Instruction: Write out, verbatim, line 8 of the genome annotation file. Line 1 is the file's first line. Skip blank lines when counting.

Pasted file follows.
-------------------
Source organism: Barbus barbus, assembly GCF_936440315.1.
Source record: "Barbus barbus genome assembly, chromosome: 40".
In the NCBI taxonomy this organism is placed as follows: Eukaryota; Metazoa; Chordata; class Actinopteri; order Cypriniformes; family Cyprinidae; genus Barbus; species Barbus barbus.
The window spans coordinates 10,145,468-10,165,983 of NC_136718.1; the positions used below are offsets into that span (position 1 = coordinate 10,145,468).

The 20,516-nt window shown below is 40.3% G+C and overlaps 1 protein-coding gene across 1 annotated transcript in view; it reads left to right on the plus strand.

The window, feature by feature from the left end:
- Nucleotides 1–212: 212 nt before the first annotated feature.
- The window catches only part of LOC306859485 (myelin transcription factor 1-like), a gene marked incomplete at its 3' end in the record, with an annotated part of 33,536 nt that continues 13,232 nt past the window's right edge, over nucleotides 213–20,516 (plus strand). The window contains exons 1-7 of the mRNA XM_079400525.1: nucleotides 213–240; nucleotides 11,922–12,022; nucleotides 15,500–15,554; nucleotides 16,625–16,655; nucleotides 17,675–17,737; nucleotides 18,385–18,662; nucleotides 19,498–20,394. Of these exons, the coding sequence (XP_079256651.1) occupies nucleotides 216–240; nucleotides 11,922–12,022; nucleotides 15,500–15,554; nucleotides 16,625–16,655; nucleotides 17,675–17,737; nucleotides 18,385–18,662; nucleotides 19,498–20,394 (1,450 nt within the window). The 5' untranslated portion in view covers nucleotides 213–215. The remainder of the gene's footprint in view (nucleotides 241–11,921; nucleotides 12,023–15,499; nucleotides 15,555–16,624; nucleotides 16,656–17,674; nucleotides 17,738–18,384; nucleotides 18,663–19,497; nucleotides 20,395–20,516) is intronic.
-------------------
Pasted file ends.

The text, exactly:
- The window catches only part of LOC306859485 (myelin transcription factor 1-like), a gene marked incomplete at its 3' end in the record, with an annotated part of 33,536 nt that continues 13,232 nt past the window's right edge, over nucleotides 213–20,516 (plus strand). The window contains exons 1-7 of the mRNA XM_079400525.1: nucleotides 213–240; nucleotides 11,922–12,022; nucleotides 15,500–15,554; nucleotides 16,625–16,655; nucleotides 17,675–17,737; nucleotides 18,385–18,662; nucleotides 19,498–20,394. Of these exons, the coding sequence (XP_079256651.1) occupies nucleotides 216–240; nucleotides 11,922–12,022; nucleotides 15,500–15,554; nucleotides 16,625–16,655; nucleotides 17,675–17,737; nucleotides 18,385–18,662; nucleotides 19,498–20,394 (1,450 nt within the window). The 5' untranslated portion in view covers nucleotides 213–215. The remainder of the gene's footprint in view (nucleotides 241–11,921; nucleotides 12,023–15,499; nucleotides 15,555–16,624; nucleotides 16,656–17,674; nucleotides 17,738–18,384; nucleotides 18,663–19,497; nucleotides 20,395–20,516) is intronic.